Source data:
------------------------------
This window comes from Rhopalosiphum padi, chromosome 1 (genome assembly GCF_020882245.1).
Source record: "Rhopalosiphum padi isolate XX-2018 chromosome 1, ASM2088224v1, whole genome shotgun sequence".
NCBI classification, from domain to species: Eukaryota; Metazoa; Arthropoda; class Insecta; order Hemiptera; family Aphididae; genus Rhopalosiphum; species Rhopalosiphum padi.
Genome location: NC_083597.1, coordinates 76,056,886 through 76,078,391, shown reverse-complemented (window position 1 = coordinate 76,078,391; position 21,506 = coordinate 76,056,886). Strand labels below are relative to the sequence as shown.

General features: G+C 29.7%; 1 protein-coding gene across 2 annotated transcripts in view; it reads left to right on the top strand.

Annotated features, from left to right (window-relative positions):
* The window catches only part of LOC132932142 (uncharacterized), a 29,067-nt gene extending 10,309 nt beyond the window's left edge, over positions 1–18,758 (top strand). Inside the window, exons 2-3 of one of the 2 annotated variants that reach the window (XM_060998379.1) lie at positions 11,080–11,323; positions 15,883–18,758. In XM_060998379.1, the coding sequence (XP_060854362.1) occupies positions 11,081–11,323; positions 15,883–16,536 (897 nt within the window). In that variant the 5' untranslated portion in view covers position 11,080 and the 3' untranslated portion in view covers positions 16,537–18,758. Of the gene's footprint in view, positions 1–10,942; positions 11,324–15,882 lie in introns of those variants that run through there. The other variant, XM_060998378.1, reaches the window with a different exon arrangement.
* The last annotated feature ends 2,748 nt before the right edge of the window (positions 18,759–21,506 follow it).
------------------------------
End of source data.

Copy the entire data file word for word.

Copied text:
This window comes from Rhopalosiphum padi, chromosome 1 (genome assembly GCF_020882245.1).
Source record: "Rhopalosiphum padi isolate XX-2018 chromosome 1, ASM2088224v1, whole genome shotgun sequence".
NCBI classification, from domain to species: Eukaryota; Metazoa; Arthropoda; class Insecta; order Hemiptera; family Aphididae; genus Rhopalosiphum; species Rhopalosiphum padi.
Genome location: NC_083597.1, coordinates 76,056,886 through 76,078,391, shown reverse-complemented (window position 1 = coordinate 76,078,391; position 21,506 = coordinate 76,056,886). Strand labels below are relative to the sequence as shown.

General features: G+C 29.7%; 1 protein-coding gene across 2 annotated transcripts in view; it reads left to right on the top strand.

Annotated features, from left to right (window-relative positions):
* The window catches only part of LOC132932142 (uncharacterized), a 29,067-nt gene extending 10,309 nt beyond the window's left edge, over positions 1–18,758 (top strand). Inside the window, exons 2-3 of one of the 2 annotated variants that reach the window (XM_060998379.1) lie at positions 11,080–11,323; positions 15,883–18,758. In XM_060998379.1, the coding sequence (XP_060854362.1) occupies positions 11,081–11,323; positions 15,883–16,536 (897 nt within the window). In that variant the 5' untranslated portion in view covers position 11,080 and the 3' untranslated portion in view covers positions 16,537–18,758. Of the gene's footprint in view, positions 1–10,942; positions 11,324–15,882 lie in introns of those variants that run through there. The other variant, XM_060998378.1, reaches the window with a different exon arrangement.
* The last annotated feature ends 2,748 nt before the right edge of the window (positions 18,759–21,506 follow it).